This articles describes a new proposed interface to get information about running processes (roughly same info that is now available from
- 1 Limitations of /proc/PID interface
- 2 Proposed solution
- 3 Alternative (bad) solutions
- 4 See also
Limitations of /proc/PID interface
Current interface is a bunch of files in /proc/PID. While this appears to be simple and There are a number of problems with it.
Lots of syscalls
At least three syscalls per each PID are required —
For example, a mere
ps ax command performs these 3 syscalls
for each of 3 files (
for each process in the system. This results in thousands of syscalls
and therefore thousands of user/kernel context switches.
Variety of formats
There are many different formats used by files in
/proc/PID/ hierarchy. Therefore, there is a need to write parser for each such format.
Not enough information
/proc/PID/fd/ doesn't contain file open flags or current position,
so we had to introduce
Some formats in /proc/PID are non-extendable. For example,
/proc/PID/maps last column (file name) is optional,
therefore there is no way to add more columns without breaking the format.
Slow read due to extra info
Sometimes getting information is slow due to extra attributes
that are not always needed. For example,
VmFlags field (which can't be added
/proc/PID/maps, see previous item),
but it also contains page stats that take long time to generate.
$ time cat /proc/*/maps > /dev/null real 0m0.061s user 0m0.002s sys 0m0.059s $ time cat /proc/*/smaps > /dev/null real 0m0.253s user 0m0.004s sys 0m0.247s
Proposed is the
/proc/task_diag file, which operates based on the following principles:
- Transactional: write request, read response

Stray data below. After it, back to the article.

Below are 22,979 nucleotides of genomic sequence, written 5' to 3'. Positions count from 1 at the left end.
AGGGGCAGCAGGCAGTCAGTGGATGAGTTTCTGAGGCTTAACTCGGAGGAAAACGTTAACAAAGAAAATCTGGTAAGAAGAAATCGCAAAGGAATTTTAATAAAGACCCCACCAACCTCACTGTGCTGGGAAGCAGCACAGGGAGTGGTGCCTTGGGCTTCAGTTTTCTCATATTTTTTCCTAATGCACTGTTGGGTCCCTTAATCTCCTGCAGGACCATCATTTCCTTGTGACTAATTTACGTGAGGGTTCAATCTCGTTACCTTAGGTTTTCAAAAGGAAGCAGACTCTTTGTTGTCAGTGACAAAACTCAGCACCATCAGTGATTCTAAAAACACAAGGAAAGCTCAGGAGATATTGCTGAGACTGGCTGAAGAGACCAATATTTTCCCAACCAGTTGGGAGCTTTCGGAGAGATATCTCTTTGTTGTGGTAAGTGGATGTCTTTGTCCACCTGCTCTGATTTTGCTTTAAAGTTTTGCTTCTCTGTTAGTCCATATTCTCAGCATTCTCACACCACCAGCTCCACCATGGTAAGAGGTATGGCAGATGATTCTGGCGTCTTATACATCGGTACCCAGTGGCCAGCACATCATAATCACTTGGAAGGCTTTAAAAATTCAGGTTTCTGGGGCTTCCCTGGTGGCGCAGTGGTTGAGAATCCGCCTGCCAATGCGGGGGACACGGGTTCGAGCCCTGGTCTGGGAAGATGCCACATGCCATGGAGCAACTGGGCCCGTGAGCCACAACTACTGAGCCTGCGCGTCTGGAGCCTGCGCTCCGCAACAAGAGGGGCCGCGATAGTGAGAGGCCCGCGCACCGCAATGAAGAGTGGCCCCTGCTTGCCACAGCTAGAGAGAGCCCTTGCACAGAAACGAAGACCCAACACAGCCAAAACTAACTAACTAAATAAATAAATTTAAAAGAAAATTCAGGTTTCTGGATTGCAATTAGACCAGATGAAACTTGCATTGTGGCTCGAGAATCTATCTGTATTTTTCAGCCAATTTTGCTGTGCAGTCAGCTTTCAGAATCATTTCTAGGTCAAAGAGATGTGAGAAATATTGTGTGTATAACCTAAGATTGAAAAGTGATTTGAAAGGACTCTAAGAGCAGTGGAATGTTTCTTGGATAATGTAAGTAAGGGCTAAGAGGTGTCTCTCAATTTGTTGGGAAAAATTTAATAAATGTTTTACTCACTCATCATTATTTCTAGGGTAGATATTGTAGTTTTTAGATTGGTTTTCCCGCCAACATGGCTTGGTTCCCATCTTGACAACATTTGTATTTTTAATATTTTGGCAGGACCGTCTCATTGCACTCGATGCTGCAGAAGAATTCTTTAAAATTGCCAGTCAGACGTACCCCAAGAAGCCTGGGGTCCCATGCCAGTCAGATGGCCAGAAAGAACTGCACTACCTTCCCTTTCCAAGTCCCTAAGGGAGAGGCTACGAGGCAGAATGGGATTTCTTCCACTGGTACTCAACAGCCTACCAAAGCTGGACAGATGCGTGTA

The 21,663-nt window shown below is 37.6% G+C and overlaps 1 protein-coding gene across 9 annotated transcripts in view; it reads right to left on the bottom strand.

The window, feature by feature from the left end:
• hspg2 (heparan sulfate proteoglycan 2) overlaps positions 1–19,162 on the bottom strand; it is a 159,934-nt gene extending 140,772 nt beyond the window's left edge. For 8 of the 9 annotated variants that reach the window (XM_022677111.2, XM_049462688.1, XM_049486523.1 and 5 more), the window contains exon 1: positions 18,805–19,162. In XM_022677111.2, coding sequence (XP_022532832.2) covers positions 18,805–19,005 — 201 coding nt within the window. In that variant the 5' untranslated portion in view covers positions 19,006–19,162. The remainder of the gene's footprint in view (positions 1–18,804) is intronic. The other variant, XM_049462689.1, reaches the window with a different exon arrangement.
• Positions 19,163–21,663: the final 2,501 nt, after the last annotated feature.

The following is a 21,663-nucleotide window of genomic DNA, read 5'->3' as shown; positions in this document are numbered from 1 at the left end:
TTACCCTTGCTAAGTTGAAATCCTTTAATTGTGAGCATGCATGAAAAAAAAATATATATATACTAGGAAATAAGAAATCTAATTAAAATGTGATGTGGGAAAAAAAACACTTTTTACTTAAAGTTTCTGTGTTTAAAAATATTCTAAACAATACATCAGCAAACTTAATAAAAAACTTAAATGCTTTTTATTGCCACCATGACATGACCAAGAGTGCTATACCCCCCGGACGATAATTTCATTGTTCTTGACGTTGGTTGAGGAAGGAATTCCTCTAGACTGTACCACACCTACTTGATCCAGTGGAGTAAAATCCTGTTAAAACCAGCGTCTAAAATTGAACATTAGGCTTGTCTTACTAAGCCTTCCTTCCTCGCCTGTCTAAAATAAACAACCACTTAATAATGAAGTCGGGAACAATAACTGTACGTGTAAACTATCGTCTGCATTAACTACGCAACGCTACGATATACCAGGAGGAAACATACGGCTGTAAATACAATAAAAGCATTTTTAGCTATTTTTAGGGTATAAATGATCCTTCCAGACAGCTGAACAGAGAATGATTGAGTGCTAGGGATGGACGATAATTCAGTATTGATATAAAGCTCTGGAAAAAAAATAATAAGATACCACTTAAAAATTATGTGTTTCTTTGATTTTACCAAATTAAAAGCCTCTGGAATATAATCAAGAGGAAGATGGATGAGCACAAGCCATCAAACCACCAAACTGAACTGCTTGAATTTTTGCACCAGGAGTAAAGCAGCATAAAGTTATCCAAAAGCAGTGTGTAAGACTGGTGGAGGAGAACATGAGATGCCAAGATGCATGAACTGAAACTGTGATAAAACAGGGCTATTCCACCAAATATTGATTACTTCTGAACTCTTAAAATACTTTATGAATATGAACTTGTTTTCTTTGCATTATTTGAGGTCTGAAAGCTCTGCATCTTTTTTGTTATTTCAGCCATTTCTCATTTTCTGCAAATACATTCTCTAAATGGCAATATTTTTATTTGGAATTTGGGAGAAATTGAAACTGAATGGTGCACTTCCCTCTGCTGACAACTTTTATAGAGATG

- Netlink message format (same as used by sock_diag; binary and extendable)
- Ability to specify a set of processes to get info about
|TASK_DIAG_DUMP_ALL||dump all processes|
|TASK_DIAG_DUMP_ALL_THREAD||dump all threads|
|TASK_DIAG_DUMP_CHILDREN||dump children of a specified task|
|TASK_DIAG_DUMP_THREAD||dump threads of a specified task|
|TASK_DIAG_DUMP_ONE||Dump one task|
- Optimal grouping of attributes
- Any attribute in a group can't affect a response time
The following groups are proposed:
|TASK_DIAG_BASE||PID, PGID, SID, TID, comm|
|TASK_DIAG_CRED||UID, GID, groups, capabilities|
|TASK_DIAG_STAT||per-task and per-process statistics (same as taskstats, not avail in /proc)|
|TASK_DIAG_VMA||mapped memory regions and their access permissions (same as maps)|
|TASK_DIAG_VMA_STAT||memory consumption for each mapping (same as smaps)|
Get pid, tid, pgid and comm for 50000 processes. The code used is available from here.
$ time ./task_proc_all a real 0m0.279s user 0m0.013s sys 0m0.255s
$ time ./task_diag_all a real 0m0.051s user 0m0.001s sys 0m0.049s
Using perf tool
The following is a quote from David Ahern email:
> Using the fork test command: > 10,000 processes; 10k proc with 5 threads = 50,000 tasks > reading /proc: 11.3 sec > task_diag: 2.2 sec > > @7,440 tasks, reading /proc is at 0.77 sec and task_diag at 0.096 > > 128 instances of sepcjbb, 80,000+ tasks: > reading /proc: 32.1 sec > task_diag: 3.9 sec > > So overall much snappier startup times.
Alternative (bad) solutions
The following information is only interesting in a historical context.
This was the original proposal -- create something very similar to sock_diag (aka tcp_diag aka inet_diag).
It appeared to be a bad one because:
- It's not obvious where to get pid and user namespaces
- It's impossible to restrict netlink sockets:
- Credentials are saved when a socket is created
- Process can drop privileges, but netlink doesn't care
- The same socket can be used to get process attributes and to set ip addresses